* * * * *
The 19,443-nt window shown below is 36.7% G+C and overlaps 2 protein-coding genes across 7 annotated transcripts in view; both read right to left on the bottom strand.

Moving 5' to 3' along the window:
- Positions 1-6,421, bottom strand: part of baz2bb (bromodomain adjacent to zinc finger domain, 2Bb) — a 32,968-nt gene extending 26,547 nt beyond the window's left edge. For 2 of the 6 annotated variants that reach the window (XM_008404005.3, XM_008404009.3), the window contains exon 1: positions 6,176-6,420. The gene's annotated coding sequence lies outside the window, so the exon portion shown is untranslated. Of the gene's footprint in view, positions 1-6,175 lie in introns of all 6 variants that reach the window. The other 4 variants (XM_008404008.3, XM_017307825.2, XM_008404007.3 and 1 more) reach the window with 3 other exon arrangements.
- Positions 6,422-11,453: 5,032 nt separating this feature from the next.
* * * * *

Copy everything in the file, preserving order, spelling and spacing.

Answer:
The 19,443-nt window shown below is 36.7% G+C and overlaps 2 protein-coding genes across 7 annotated transcripts in view; both read right to left on the bottom strand.

Moving 5' to 3' along the window:
- Positions 1-6,421, bottom strand: part of baz2bb (bromodomain adjacent to zinc finger domain, 2Bb) — a 32,968-nt gene extending 26,547 nt beyond the window's left edge. For 2 of the 6 annotated variants that reach the window (XM_008404005.3, XM_008404009.3), the window contains exon 1: positions 6,176-6,420. The gene's annotated coding sequence lies outside the window, so the exon portion shown is untranslated. Of the gene's footprint in view, positions 1-6,175 lie in introns of all 6 variants that reach the window. The other 4 variants (XM_008404008.3, XM_017307825.2, XM_008404007.3 and 1 more) reach the window with 3 other exon arrangements.
- Positions 6,422-11,453: 5,032 nt separating this feature from the next.